Ralph is a bad guy. For thirty years he’s been terrorising a small apartment block – not because he wants to, but because he has to. It’s his job to go up against Fix-It Felix Jr. in the arcade game of the same name. When the game celebrates its 30th anniversary Ralph takes measures into his own hands to try and be the good guy for a change.
Hang on. Fun, conflicting characters that come to life when the humans aren’t around? You won’t be alone in thinking the film’s premise sounds familiar. That’s not to say taking some themes out of Toy Story’s book is a bad thing. It works well here, and the adult themes that crop up in Ralph (John C. Reilly)’s world (namely the support group meeting) are great fun and, to the film’s credit, the film’s opening scenes feel vibrant and fresh. People will revel in the film’s love of all things retro. See if you can count the number of references it makes – we lost count.
After failing to return to his game before the arcade opens, Ralph puts his game in jeopardy. While he’s off in Hero’s Duty trying to win himself a medal (which, in return, will win the affections the inhabitants of his game), Fix-It Felix Jr. is rendered broken. After all, what’s a video game without its villain? The main crux of the story focuses on Ralph’s attempts to maintain his dubious medal, a task that grows increasingly difficult when he crash lands in the sweet-riddled racing universe of Sugar Rush.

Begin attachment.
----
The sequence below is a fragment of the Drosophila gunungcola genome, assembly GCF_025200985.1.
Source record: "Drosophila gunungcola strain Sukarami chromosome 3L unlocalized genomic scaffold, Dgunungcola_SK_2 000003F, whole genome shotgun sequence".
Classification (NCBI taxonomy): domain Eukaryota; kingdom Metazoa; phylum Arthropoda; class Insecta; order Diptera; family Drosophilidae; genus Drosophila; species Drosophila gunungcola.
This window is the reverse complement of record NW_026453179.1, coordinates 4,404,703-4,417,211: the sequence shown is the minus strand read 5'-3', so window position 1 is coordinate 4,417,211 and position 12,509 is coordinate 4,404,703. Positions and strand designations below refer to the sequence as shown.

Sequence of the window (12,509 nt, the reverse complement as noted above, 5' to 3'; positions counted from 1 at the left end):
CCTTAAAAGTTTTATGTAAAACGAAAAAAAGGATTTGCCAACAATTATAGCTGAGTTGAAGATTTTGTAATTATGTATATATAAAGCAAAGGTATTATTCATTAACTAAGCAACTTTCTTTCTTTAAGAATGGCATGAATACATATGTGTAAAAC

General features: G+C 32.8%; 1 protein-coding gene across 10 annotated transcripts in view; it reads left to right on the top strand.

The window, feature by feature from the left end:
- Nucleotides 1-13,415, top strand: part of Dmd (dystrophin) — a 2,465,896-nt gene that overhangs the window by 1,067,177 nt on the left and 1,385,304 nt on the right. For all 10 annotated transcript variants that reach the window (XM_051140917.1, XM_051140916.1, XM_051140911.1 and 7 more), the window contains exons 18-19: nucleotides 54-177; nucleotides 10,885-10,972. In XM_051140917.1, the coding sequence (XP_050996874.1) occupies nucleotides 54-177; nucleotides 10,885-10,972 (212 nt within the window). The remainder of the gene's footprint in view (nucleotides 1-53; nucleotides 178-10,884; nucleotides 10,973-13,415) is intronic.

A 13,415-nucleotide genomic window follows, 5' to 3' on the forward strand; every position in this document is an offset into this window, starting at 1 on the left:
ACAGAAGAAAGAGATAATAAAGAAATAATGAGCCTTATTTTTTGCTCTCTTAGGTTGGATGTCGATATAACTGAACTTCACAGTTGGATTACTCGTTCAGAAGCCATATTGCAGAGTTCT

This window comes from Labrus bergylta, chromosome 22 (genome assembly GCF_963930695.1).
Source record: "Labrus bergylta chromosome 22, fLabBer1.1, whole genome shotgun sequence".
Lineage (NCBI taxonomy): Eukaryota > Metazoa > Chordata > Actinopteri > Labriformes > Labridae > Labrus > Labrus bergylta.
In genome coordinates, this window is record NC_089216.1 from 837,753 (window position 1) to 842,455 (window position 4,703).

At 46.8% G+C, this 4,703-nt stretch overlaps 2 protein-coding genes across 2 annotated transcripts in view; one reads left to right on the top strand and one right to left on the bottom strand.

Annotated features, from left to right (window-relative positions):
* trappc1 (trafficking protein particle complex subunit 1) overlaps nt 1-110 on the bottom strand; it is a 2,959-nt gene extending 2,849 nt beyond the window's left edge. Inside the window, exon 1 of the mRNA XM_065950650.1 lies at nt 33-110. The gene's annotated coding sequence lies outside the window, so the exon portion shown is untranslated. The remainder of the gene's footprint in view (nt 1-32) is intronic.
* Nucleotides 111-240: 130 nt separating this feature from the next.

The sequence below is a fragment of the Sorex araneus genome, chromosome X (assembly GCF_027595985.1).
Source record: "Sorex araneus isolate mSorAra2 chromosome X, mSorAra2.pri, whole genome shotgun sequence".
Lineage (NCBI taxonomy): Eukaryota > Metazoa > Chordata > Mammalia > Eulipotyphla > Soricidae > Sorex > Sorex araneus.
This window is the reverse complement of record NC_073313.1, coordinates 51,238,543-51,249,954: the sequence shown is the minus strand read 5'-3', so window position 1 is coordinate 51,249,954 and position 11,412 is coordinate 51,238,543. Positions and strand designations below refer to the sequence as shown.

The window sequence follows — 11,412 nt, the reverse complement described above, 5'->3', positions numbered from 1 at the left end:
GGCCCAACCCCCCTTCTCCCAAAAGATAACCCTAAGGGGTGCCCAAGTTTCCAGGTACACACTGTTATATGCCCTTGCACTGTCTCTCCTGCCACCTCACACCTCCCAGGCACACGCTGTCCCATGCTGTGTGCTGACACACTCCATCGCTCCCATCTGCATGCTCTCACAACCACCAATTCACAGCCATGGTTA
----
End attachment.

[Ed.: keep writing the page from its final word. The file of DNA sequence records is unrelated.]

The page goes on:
Here he meets Vanellope (Sarah Silverman), a glitch determined to have her day at the races. Whilst the pair’s burgeoning friendship will appeal to all, it is here that the film starts to fail at reaching its full potential. There’s much fun to be had in the world of Sugar Rush and Ralph learns some important life lessons. Where the film focuses on the usual tropes of acceptance and understanding who we are, it forgets the possibilities that abound just beyond the perimeters of such a theme. Spending about two thirds of the film in Sugar Rush, the film never really explores the potential of visiting the other games; much of this visiting is done in the first 20 minutes of the film. To this effect, the film sometimes feels like an elongated short.
The time spent in Sugar Rush is fun nonetheless. Thanks to the film’s 3D, the game pops out of the screen in vivid colour and the evil genius of King Candy (Alan Tudyk) provides the film with an enjoyable nemesis. Other characters include the fantastically clichéd Calhoun (Jane Lynch), a brilliant warrior who must learn to cope with her terrible past, and some well-known faces including Pac-Man and Sonic.
One minor scruple with the film is its use of product placement – though somewhat unavoidable in live action movies, here they are actively placed in their setting. Prepare for Subway, Oreo and Nesquick cravings throughout.
Wreck-It Ralph is an enjoyable film that will appeal to both a younger audience and those wanting to venture back to the days where arcade games ruled.
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